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3 Ways To Make School Lunch Healthier

Britney Fitzgerald is the web editor for KIWI magazine. Growing up, her favorite school lunch was a veggie burrito.

Take Your Parents to Lunch Day

The leaves are changing, and fall is here again! With crisper weather comes pumpkin-flavored treats, evenings spent by a fire, and kids headed back to class. It also means parents are once again faced with a daunting question: What (healthy) food will my child eat for lunch?

Check out three tips below for parents who hope to make this school year a happy, healthy one:

Strike a balance.

Well-rounded lunches help kids meet their daily nutritional needs while giving them the energy to make it through busy school days. Half of each meal should consist of vitamin-rich fruit and veggies. Divide the remaining half equally between whole grains and lean protein like turkey, beans, or low-fat yogurt. If the protein doesn’t include dairy, consider adding a carton of low-fat milk or soymilk.

Participate in National Take Your Parents to Lunch Day.

Buying lunch in the school cafeteria may conjure up thoughts of “mystery meat” for some parents, but thanks to updated federal nutrition standards, many schools now whip up wholesome meals. Don’t believe me? On October 16th, KIWI magazine and the School Nutrition Association are hosting National Take Your Parents to Lunch Day. This event gives moms and dads the opportunity to visit their child’s lunchroom, and learn more about what goes into putting together a healthy lunch.

By participating, you’re opening up the lines of communication—and spending some quality time with your kiddo. Plus, you could win a $1,000 grant from the Whole Kids Foundation® to go toward improving you kid’s lunch program! Learn more about Lunch Day 2013 by clicking here.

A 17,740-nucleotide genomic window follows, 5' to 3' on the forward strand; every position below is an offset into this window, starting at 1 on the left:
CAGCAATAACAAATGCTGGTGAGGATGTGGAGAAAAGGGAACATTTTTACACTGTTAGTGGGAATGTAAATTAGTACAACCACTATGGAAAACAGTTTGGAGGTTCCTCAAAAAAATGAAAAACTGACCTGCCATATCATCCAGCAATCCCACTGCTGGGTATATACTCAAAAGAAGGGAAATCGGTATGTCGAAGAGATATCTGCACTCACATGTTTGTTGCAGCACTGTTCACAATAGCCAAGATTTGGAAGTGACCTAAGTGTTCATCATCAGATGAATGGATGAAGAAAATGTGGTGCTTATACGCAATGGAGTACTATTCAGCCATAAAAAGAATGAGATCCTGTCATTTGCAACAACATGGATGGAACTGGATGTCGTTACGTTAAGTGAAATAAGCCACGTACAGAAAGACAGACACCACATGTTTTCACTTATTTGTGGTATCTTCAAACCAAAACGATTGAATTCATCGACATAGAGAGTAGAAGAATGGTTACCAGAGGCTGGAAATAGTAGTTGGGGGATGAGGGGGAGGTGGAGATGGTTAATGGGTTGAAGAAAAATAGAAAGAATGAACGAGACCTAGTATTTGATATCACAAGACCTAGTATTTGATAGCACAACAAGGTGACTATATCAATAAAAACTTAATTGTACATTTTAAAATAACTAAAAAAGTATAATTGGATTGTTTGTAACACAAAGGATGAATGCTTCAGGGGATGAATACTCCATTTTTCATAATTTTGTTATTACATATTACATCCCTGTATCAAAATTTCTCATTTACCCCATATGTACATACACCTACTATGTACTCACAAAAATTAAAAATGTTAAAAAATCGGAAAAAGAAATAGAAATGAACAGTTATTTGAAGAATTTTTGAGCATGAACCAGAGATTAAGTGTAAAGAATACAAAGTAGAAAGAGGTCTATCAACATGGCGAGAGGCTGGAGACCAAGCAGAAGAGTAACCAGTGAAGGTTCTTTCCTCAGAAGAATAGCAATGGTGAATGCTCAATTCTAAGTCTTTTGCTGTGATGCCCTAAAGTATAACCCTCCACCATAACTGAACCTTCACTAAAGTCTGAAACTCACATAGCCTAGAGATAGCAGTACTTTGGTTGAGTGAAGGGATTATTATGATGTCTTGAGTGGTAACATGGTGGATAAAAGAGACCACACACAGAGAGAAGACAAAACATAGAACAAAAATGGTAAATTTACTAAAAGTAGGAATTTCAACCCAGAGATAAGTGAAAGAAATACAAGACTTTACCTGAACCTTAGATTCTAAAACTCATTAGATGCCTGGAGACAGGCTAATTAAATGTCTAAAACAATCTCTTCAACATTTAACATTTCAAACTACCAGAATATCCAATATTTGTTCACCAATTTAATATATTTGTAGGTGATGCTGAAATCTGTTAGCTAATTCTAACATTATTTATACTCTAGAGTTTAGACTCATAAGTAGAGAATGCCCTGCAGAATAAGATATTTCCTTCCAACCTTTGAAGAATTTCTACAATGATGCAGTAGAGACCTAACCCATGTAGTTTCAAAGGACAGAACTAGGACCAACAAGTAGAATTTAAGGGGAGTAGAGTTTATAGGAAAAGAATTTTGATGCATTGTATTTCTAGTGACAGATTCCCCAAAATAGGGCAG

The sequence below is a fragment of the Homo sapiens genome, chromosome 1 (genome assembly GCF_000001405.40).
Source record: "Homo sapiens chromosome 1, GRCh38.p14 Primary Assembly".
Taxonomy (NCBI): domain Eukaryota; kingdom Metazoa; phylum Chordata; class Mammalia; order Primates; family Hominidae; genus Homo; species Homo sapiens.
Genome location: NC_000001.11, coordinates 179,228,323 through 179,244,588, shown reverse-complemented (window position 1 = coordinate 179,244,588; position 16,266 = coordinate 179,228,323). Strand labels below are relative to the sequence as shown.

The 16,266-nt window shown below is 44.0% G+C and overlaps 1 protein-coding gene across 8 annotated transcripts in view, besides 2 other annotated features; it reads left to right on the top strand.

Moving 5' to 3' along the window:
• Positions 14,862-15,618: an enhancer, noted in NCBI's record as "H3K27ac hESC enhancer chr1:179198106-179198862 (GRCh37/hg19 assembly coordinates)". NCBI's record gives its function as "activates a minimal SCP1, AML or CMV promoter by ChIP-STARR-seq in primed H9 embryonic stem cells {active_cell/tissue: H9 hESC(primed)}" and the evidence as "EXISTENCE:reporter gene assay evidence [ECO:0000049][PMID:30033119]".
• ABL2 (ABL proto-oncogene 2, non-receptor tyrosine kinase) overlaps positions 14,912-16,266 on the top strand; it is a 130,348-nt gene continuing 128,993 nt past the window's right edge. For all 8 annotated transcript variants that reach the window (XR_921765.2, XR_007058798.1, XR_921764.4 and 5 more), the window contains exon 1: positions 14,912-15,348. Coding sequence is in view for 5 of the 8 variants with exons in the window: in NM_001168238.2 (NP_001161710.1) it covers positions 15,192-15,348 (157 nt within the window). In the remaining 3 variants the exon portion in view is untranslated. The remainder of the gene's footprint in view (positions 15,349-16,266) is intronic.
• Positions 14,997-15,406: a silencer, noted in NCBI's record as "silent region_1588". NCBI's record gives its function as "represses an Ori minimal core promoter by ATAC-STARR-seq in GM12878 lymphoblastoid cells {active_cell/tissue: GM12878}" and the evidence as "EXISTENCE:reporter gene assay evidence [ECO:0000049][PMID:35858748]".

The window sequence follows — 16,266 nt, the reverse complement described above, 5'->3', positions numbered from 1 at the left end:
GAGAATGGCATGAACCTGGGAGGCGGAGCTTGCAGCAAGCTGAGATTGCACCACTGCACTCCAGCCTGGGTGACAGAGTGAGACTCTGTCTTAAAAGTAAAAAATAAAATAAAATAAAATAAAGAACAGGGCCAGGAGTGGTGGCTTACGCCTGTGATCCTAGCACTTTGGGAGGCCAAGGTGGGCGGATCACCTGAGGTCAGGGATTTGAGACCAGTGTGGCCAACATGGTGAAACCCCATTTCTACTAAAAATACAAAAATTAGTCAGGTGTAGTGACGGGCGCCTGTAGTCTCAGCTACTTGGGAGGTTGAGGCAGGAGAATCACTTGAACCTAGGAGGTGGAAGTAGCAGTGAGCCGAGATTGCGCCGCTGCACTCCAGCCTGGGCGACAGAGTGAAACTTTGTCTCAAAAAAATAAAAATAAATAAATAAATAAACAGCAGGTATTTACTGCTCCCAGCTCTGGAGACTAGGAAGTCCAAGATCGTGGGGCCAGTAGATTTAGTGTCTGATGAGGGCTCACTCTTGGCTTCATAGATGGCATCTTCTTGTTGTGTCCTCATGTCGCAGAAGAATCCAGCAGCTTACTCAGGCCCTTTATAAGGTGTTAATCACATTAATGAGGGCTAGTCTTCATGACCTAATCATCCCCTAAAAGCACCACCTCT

Pack natural and organic foods.

Because of their small size and rapid growth rates, children are especially vulnerable to the artificial additives, synthetic chemicals and pesticides found in many conventional foods. Pack all-natural foods made without artificial colors, flavors or preservatives, and go organic when possible. It’s healthier for kids—and the planet! Need help coming up with nourishing lunch ideas? Check out some of KIWI magazine’s kid-friendly recipes.

Hope to see you at National Take Your Parents to Lunch Day on October 16th! Tell me, what’s your child’s favorite healthy food to eat in the lunchroom? 

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peggy murnane says …

I worked in the school cafeterias and they need to have more fresh selections for the students. I felt it was such a waste at the end of the day they have to toss what is left. they should find a way to donate to the hungry

JR says …

There is little to no scientific evidence to support our obsession with low fat foods. There is a growing body of evidence that shows we should avoid grains, especially processed grains, and low fat milk (basically sugar water). Do you base your recommendations on actual science, or just conventional wisdom?

Aimee says …

I'm with JR (at least on the fat issue). I have no children, but if I did, I'd rather serve them yogurt made with whole milk from grass-fed cows than with low-fat milk from grain-fed cows. Not to mention that many yogurts for kids have artificial colors and flavors, or that "sugar-free" yogurts almost always use artificial sweeteners which are worse health-wise than sugar is. Instead of recommending yogurt that is low-fat, why not recommend yogurt that is grass-fed and artificial-free? Although, I do believe that low-fat or fat-free milk is ok as long as it's from grass-fed cows. I cannot emphasize grass-fed enough. It means more for the nutritional content of milk than any fat-level does.

cdc says …

I know the favorite things they will eat!